In the frozen wasteland of Cappadocia, the man running my cave hotel recommended a restaurant close by, called Orient. It was a short trek, but froth with difficulties like ice and snow. After a few slips and close brushes with icy death, I made it inside.
I checked out the menu, remembering that the guy at my cave had recommended the steak. After a short glance, I found the “Minute Steak.” The name wasn’t terribly specific and I wondered what it could possibly mean. Did it take a minute to cook? A minute to eat? Maybe it was minute in the sense of being small? Perhaps it was Turkey’s version of Minute Maid? My curiosity got the best of me and I ordered.
A minute went by. Then another minute. I guess my first question was a resounding NO. In fact it took almost 30 minutes to arrive and I quickly saw that it was neither minute in size, nor would it take a minute to eat. I cut in and started eating, it tasted meh. I finished half, then discovered that the second half was virtually unslice-able and almost twice as thick as the first half. Perhaps they had taken a minute to thaw the steak before beginning to cook it, resulting in the name. Either way, I was disappointed, but not nearly as disappointed as I was in the salad on my plate. For even though it was difficult to eat the steak, at least it was meat and not green.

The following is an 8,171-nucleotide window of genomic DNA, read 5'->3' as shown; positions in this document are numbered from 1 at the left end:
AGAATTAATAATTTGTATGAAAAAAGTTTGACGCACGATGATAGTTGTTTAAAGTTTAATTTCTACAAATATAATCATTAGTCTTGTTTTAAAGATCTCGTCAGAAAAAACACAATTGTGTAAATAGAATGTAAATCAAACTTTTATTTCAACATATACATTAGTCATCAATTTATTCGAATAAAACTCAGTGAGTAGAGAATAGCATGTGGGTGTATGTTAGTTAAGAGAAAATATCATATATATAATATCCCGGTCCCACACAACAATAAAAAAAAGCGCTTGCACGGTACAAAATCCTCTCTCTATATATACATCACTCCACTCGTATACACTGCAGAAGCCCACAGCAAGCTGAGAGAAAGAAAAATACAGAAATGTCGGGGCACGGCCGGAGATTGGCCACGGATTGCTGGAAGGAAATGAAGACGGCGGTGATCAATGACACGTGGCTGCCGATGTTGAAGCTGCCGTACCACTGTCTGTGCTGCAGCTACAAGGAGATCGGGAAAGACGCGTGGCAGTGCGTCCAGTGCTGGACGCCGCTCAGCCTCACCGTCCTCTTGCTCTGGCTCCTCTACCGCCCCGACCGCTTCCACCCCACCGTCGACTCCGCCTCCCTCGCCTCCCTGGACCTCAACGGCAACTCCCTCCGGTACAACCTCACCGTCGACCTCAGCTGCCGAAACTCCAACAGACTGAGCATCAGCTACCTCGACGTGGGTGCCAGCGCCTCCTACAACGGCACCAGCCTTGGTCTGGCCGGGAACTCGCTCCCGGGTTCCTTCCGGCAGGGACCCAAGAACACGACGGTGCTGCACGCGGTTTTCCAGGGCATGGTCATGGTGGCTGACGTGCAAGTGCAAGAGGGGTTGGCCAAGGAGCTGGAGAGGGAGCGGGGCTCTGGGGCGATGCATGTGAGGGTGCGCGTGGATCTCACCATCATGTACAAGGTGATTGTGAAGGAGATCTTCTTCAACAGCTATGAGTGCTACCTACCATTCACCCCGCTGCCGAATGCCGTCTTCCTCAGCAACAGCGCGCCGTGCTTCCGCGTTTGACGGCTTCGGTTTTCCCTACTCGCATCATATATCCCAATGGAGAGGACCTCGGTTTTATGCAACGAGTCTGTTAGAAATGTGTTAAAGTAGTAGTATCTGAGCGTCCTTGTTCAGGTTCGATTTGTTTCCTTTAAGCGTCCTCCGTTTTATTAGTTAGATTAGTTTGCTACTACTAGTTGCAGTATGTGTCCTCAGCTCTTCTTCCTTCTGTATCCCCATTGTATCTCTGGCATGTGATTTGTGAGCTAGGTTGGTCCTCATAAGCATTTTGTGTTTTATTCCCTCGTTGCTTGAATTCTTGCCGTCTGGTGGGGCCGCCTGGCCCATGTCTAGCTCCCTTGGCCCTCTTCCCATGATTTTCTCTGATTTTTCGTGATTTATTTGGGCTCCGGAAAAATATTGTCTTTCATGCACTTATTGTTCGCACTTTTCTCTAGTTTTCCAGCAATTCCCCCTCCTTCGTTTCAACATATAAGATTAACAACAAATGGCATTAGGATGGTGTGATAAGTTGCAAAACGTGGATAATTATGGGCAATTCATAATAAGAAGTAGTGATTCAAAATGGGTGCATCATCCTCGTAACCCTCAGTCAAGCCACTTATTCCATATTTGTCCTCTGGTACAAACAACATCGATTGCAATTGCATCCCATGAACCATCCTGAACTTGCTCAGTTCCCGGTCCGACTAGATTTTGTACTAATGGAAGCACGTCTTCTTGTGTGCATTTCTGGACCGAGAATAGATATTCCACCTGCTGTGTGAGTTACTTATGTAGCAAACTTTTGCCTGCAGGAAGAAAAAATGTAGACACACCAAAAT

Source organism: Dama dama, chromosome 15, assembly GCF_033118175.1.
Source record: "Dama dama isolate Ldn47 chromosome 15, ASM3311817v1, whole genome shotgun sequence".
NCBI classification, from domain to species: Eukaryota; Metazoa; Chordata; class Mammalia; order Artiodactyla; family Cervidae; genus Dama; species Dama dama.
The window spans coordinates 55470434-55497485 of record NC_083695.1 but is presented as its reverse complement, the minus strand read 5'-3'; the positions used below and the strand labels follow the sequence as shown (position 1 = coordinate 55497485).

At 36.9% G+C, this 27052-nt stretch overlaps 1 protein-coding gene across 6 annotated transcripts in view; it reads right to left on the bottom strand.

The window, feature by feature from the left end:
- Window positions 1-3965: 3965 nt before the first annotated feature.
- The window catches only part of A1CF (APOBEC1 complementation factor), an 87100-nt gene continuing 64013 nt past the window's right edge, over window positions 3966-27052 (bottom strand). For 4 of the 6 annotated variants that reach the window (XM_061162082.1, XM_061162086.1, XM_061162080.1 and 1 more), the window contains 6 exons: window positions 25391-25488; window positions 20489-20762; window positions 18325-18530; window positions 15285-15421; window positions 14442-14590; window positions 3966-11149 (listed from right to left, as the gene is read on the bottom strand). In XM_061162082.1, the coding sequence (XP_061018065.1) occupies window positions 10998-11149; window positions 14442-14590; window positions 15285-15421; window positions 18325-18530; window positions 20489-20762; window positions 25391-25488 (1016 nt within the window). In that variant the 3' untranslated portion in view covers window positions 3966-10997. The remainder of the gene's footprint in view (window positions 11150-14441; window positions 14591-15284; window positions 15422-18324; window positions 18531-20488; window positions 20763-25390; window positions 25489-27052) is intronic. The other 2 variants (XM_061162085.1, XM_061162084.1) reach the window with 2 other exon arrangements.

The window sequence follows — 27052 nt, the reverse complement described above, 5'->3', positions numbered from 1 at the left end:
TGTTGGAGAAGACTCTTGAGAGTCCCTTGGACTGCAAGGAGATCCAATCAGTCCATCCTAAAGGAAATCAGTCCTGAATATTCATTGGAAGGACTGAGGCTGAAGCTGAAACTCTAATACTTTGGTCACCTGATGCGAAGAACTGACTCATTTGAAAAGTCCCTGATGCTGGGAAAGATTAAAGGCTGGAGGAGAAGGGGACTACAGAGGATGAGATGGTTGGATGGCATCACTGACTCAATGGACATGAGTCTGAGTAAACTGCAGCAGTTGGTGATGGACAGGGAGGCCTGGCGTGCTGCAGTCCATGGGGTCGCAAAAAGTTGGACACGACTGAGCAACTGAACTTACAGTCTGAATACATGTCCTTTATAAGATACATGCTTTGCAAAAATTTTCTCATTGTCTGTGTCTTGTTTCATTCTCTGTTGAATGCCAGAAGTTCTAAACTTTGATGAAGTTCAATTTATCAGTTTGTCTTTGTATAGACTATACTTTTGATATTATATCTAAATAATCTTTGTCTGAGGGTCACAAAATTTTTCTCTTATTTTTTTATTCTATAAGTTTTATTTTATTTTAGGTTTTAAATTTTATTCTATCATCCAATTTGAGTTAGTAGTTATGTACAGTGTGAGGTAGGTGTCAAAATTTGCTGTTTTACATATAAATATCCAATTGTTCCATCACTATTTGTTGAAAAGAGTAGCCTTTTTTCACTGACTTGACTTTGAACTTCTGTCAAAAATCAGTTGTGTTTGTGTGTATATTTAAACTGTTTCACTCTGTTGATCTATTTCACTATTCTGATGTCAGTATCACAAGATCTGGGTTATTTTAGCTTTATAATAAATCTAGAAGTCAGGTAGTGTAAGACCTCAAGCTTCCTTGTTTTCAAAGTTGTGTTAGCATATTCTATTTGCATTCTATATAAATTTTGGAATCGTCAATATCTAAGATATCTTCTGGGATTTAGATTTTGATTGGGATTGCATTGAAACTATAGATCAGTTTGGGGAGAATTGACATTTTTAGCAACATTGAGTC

For unexplained reasons, the restaurant ended up giving our table a free platter of fruit and free postcards showing what Cappadocia looks like in brighter, less wintery times. These made me very happy, but not happy enough to forget the steak. Next time I’ll get some chicken.